How much do we, the living, owe to them, the dead, and is it more or less than we owe to each other? The premise of well-known Slovakian director Martin Šulík’s gentle dramedy “The Interpreter” might sound schematic in its exploration of this impossible question in the context of the Holocaust. The late-middle aged son of a Nazi officer embarks on a road trip with his translator, an older Jewish Slovakian man who believes the officer murdered his family. It has the potential for a brazen combination of corniness and tastelessness, “Grumpy Old Men Do the Holocaust” or “Schindler’s Bucket List.” But the subtlety of the film’s elegant craft, the restraint of Šulík’s characterful screenplay, and the superb chemistry between the two lead actors, Peter Simonischek (“Toni Erdmann”) and Jiří Menzel (director of “Closely Watched Trains”), gives “The Interpreter” a respectful, quiet resonance.
Ali Ungar (Menzel), looking like a dapper tortoise in a neatly pressed mac, forever clutching a briefcase, makes his way from the train station in Vienna to a particular address. In the elevator, he removes a gun from his case and awkwardly shoves it, unfamiliar to his hand, into his coat pocket. He rings a doorbell and when Georg (Simonischek) answers, asks in the accented German of the non-native speaker, for “SS Obersturmbannfuhrer Graubner.” Georg blinks, but tells him that his father is dead, and only reluctantly lets Ali in when he asks to use his bathroom.
Once inside the gracious, book-lined Vienna apartment, Ali attempts to confront Georg with his father’s misdeeds: as a translator he has recently been working on Georg’s father’s account of his war, and has come across a passage he believes narrates the murders of his own parents. The gregarious Georg, whom we first see canoodling with his housekeeper-with-benefits, responds with bluff, unapologetic stonewalling, only really getting riled when Ali accuses him of anti-Semitism. The gun remains pocketed, but the men part on bad terms.
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So it’s a slight surprise, that points somewhat to his mercurial nature, when Georg shows up in Bratislava soon after and asks to engage Ali’s services as a translator. He has dredged up a store of letters his father sent him from his time in then-Czechoslovakia, and wants to see the places he mentions. Needing the money (one of the subtler unfairnesses “The Interpreter” outlines is how Georg’s life should seem one of such ease and material wealth as opposed to Ali’s) but also realizing he may get closer to his own answers this way, Ali agrees.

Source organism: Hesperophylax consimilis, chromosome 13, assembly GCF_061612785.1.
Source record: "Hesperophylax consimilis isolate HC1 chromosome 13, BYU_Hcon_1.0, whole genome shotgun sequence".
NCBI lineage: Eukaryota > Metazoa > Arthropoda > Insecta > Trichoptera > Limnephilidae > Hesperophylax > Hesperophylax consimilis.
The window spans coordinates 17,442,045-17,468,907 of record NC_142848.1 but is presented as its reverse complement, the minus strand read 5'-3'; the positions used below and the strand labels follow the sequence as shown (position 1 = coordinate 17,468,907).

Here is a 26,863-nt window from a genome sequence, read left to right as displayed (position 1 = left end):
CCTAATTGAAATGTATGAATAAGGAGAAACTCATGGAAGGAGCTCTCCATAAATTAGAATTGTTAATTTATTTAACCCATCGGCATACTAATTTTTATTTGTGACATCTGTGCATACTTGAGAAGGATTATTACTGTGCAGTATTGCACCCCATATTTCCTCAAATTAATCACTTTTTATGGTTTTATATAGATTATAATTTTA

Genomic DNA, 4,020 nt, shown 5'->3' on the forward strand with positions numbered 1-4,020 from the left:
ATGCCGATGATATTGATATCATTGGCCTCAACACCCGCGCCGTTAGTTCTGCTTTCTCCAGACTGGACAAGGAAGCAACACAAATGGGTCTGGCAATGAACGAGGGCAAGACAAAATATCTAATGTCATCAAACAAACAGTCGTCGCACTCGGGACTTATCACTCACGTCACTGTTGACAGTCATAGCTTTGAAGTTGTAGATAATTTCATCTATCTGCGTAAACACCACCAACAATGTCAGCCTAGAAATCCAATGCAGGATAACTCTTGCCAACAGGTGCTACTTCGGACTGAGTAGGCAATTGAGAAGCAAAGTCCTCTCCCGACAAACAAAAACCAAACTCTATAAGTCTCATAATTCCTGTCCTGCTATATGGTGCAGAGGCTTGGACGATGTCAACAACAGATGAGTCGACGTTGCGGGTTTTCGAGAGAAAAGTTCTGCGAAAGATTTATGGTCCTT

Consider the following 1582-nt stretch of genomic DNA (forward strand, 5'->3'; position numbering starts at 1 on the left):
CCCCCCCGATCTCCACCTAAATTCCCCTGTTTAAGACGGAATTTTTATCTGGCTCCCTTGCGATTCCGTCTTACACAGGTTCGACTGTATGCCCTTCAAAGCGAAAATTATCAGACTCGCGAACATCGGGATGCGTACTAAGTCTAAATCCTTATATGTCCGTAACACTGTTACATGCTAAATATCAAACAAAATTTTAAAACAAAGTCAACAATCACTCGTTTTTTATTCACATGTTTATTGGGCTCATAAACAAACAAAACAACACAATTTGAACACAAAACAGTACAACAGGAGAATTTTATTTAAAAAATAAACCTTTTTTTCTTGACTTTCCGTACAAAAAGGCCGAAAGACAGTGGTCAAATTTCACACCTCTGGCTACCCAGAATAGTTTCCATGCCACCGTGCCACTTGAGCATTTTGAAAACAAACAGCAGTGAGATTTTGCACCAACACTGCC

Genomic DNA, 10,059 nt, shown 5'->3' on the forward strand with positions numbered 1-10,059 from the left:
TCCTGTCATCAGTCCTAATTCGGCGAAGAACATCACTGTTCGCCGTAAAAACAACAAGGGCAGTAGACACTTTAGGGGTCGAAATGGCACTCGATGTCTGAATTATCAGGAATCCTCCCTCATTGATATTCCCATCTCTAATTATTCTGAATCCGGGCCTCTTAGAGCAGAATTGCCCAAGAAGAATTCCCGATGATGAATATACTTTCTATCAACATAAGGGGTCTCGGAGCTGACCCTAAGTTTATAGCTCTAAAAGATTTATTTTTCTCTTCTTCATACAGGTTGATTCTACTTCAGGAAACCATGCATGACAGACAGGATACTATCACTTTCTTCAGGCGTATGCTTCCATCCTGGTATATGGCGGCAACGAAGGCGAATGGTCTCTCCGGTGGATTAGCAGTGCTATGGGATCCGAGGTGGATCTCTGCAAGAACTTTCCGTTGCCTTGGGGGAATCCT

A lot of the first half of the film deals more directly in odd-couple comedy. Menzel’s performance is pinpoint-precise as the dignified and often disapproving Ali, and Simonischek is a wonderfully bearish bon vivant presence as Georg, making believable his knack for gathering strangers, especially women, into the orbit of his bonhomie. They each emerge as studies of wildly contrasting personalities that nonetheless were both formed by events and deeds over which they had no control, and that put them on opposite sides of the impassable divide between victim and perpetrator. As the portraits deepen, however, it becomes clear that, though relatively poorer, Ali’s life is in some ways the happier for being more principled and more peopled. His long, faithful marriage to his now-deceased wife, and his loving relationship with his principled, smart daughter (an excellent, flinty Zuzana Mauréry) are riches that Georg, lonely underneath all that good humor, has never experienced.
The more knockabout comedy gradually drains out and the mood becomes more melancholic and reflective. The cello-and-piano motif that’s a little overused as a “back on the road” cue in between incidents, takes on a sadder key. And the wide shots in Martin Štrba’s restrained, distinguished photography become wider, higher, further away, making Ali and Georg’s mission seem even smaller amid the vastness of the moral and historical territory they trundle through. Dramatic revelations and twists are avoided (until a final, unnecessary coda) in favor of the more truthful if less grandiose rhythms of real life. Even so, the minute ticking of this baggage-laden, adversarial relationship toward friendship gives the film its slender strand of optimism.
“Time heals all wounds” is a platitude usually trotted out for its comforting qualities. But in some cases, when the line between healing and forgetting is a blurred one, it can sound like a warning. Fairly soon, the Holocaust will have passed entirely from living memory, and at that point, should we consider ourselves “healed,” or are some wounds worth reopening in the name of remembrance? “The Interpreter” is an unusually measured attempt to contend with these intractable issues. Through its lovely performances, the film accesses a profound and topical reality about our relationship to history: We cannot visit the sins of the father on the son, but neither can we deny their legacy. Innocence, like guilt, must be earned.